Greenwash button on keyboard

Don’t fall for the greenwash – three ways companies continue to mislead customers

Chris Harrop of Marshalls plc
Monday 13th September, 2021
The UN's Intergovernmental Panel on Climate Change (IPCC) scientific report on climate change has been deemed “a code red for humanity” by UN Secretary General António Guterres. The report declares that the damage being done by humanity is unprecedented and, in some cases, irreversible.

To those of us who’ve been studying climate change for some time, the report is an affirmation of all of our concerns. For us all, it marks the time to activate more lifestyle changes and to become better educated about the impacts of climate change on our everyday lives. And for businesses it should be a trigger to review and accelerate plans, realise that we are now at the adaption phase and can no longer prevent climate change. 

I’d never claim that we are perfect at Marshalls, no business should claim that. But we are driven and committed to the end goal. We’re working diligently towards our science-based targets and we’ve reduced our carbon footprint by 50% since 2008.

Back then, we published a booklet called ‘Halt the Greenwash’. In it we said: ”Being green is not all about opting for the simple life... Marshalls does not have an ‘Eco-range’. The company has taken action on all of its products and will continue to do so.”

Thirteen years on, corporates have become much more aware of what they need to do to combat climate change and be more sustainable. Consumers have become much more conscious of their impact on the planet. But still, greenwash lingers.

The thing is, greenwash has changed. It used to be about making false or misleading claims about a company’s environmental credentials. This still goes on, but there are now other types of greenwash that are less obvious but still, ultimately, greenwash. As individuals we cannot control what corporates say or do, but we can commit to educating ourselves to better understand the meaning behind their messages. And by doing this we can spot greenwash, see through it and make better choices on where we spend our money and place our loyalty.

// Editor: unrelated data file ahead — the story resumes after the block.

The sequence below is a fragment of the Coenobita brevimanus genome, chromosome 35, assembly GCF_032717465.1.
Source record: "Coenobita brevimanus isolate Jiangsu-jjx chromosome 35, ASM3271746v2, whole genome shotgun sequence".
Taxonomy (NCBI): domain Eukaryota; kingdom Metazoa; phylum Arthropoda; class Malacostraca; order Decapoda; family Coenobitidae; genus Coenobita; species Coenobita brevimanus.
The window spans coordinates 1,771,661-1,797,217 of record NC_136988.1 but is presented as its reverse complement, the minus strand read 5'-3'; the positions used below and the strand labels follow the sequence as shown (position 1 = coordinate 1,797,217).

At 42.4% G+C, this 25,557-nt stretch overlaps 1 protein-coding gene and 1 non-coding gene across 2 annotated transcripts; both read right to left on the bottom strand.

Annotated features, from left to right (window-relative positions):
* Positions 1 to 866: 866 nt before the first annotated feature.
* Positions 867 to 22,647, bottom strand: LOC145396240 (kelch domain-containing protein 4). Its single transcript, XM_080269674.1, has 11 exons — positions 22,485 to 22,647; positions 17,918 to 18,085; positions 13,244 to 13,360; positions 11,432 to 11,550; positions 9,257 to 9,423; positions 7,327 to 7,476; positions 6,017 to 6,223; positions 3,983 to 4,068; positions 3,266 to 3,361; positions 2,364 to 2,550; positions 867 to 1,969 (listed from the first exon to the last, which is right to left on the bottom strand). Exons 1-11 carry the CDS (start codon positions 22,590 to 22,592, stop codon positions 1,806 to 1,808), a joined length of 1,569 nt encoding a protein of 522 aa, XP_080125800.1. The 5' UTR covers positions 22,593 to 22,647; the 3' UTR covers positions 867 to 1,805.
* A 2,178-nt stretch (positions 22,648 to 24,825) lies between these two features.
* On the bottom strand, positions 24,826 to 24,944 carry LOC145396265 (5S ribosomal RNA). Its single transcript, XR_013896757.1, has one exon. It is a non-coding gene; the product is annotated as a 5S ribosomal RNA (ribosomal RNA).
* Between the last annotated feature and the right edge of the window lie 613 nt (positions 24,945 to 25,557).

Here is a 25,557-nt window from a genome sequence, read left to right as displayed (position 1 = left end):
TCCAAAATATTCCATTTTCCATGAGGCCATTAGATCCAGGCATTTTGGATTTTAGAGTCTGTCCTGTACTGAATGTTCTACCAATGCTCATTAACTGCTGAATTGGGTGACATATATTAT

Here are three examples of greenwash that still occurs today amongst businesses:
 

1.    Products called eco/green/low carbon…

A company has introduced a new product to the market and it has eco or green in its name. But is it really eco or green? If it claims to be low carbon, where is the evidence of its carbon footprint?

If a company has one product that’s environmentally friendly, what about their other products: has there been a sustainability evolution – or did they launch one product three years ago and nothing since? Taking the time to research the background to products that make grand low carbon claims is time well spent, it will result in better choices for you and for the environment. If information you want isn’t readily available, ask the question! Any reputable company will be happy to share details with you and put your mind at ease.

2.     Well presented data, but with very little substance

I’ve seen many great-looking charts and graphs from different companies. But look closely and you’ll sometimes find no numbers, or no information on what the chart actually measures, or even a chart that contradicts another chart. Of course mistakes can happen, but it’s good practice not to take this information at face value and question things that don’t look quite right. Base your decisions on more than just activity that ticks a box or looks good on the surface.
 

3.    A machine, a donation…

A machine that will make a manufacturing process more efficient and less carbon intensive is great. A gesture to donate computers to a community is wonderful and it will mean a lot to the community that needs it. But look closely at the big picture – is this company embracing sustainability or are these stories just a clever distraction? 

Marshalls has been on its sustainability journey for over 20 years, and I know it’s not easy. We’re in it for the long haul and working hard to be a responsible business. We’ve set clear targets and we’re working towards them. We partner with reputable organisations on issues that matter. We measure our progress, get our data verified externally and publish the results. It’s the only way. 

I hope that this article helps you to spot greenwash and identify the right businesses to partner and spend with. You can find out more about Marshalls approach to sustainability on our website, or watch our short video below.


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